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wide shot of a group of silver birch trees
The silver birch is a classic small tree that has been grown in gardens for decades. It has a graceful outline of weeping branches coming from a white trunk. In autumn the leaves turn a clear, bright yellow.

What you need to know about silver birch trees

Name: silver birch (Betula pendula).

Height: eventually 8m+ with age.

Foliage: deciduous.

Climate: cold temperate, warm temperate.

Soil: prefers deep, well-drained soil.

Position: full sun but will tolerate light shade.

Flowering and fruiting: small cylindrical seed clusters.

Feeding: regular feeding with a balanced, controlled-release fertiliser.

Watering: silver birch requires reliable watering, especially in hot and dry periods.

Appearance and characteristics of silver birch

The silver birch is a deciduous tree with a straight central trunk and thin, weeping and pendulous side branches. The white trunk is a feature year-round, and the small triangular leaves turn a lovely buttery yellow in autumn before dropping.

close up of a silver birch branch with vibrant green foliage

Uses for silver birch

The graceful habit is one of the reasons the silver birch has been popular in gardens for decades. It is also popular because it is a tree that does not get too big and can fit into just about any garden. You can grow one on its own as a feature, but you can also grow them in a group of three or five to create a lovely grove effect. They can also be used as a screen—just remember that they will have no leaves over the winter months.

How to plant and grow a silver birch

  1. Winter is the ideal time to plant out your silver birch, but you can do it at other times of the year, too, provided it is not going to be too hot.
  2. Choose a spot that is going to be out of hot winds, as these can scorch the leaves. The silver birch is frost tolerant.
  3. Make sure the site is prepared well and lots of compost has been added to the soil.
  4. Fan the roots out gently across the hole and plant the tree so that the soil is at the same height or slightly higher than the potting mix was when it was in its pot.
  5. Water it well.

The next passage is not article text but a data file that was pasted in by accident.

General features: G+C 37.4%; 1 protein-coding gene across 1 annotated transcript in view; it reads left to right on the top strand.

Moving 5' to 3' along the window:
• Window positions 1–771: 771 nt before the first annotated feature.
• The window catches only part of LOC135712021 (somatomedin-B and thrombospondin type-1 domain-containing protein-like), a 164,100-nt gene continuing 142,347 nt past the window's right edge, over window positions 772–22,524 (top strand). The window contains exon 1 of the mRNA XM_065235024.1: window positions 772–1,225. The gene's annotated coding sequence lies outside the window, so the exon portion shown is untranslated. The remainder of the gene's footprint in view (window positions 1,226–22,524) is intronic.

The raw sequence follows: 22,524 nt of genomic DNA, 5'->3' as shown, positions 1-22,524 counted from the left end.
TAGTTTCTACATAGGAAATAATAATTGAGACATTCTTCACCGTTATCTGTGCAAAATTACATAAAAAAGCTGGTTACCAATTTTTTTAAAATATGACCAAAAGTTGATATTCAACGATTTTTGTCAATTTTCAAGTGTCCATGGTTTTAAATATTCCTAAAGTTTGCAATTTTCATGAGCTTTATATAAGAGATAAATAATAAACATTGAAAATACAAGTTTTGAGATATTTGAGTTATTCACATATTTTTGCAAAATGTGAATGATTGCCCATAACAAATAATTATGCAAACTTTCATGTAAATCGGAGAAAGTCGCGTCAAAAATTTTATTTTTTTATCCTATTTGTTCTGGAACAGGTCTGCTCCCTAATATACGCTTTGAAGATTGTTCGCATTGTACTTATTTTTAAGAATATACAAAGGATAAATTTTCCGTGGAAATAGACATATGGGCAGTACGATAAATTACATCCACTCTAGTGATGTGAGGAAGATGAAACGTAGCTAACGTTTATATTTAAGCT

Caring tips

Silver birch is a water lover, and you need to guarantee it water in the drier months. In drier parts of the country you might even consider installing a small irrigation system to keep the soil damp.

How and when to prune silver birch

Silver birch needs no real pruning, except to ensure it has a straight main trunk, and this is usually not necessary as the nursery has done it for you. If it is in a narrow spot, you might want to remove the lower branches for ease of access or weeding under.

Diseases and pests

Another reason the silver birch is popular is that it rarely suffers from diseases or pests. Check your tree every now and then and address any problems if they arise.

How to propagate silver birch

  1. Wait until autumn for catkins to fall apart. They contain small pendulous sausage-like clusters of seeds.
  2. Collect the seeds.
  3. Sow the seeds into pots or trays of seed-raising mix.
  4. Keep the mix damp, and little trees should appear in no time at all.

If you like this then try

Magnolia: deciduous tree with showy lilac, purple or white flowers in spring.

Crepe myrtle: small tree with smooth bark, good autumn colour and flowers in late summer.

Pittosporum: narrow, upright growing evergreen shrub ideal for screening.

Japanese maple: spectacular autumn colours on a small but broad deciduous tree.

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Asbestos, lead-based paints and copper chromium arsenic (CCA) treated timber are health hazards you need to look out for when renovating older homes. These substances can easily be disturbed when renovating and exposure to them can cause a range of life-threatening diseases and conditions including cancer. For information on the dangers of asbestos, lead-based paint and CCA treated timber and tips for dealing with these materials contact your local council's Environmental Health Officer or visit our Health & Safety page.

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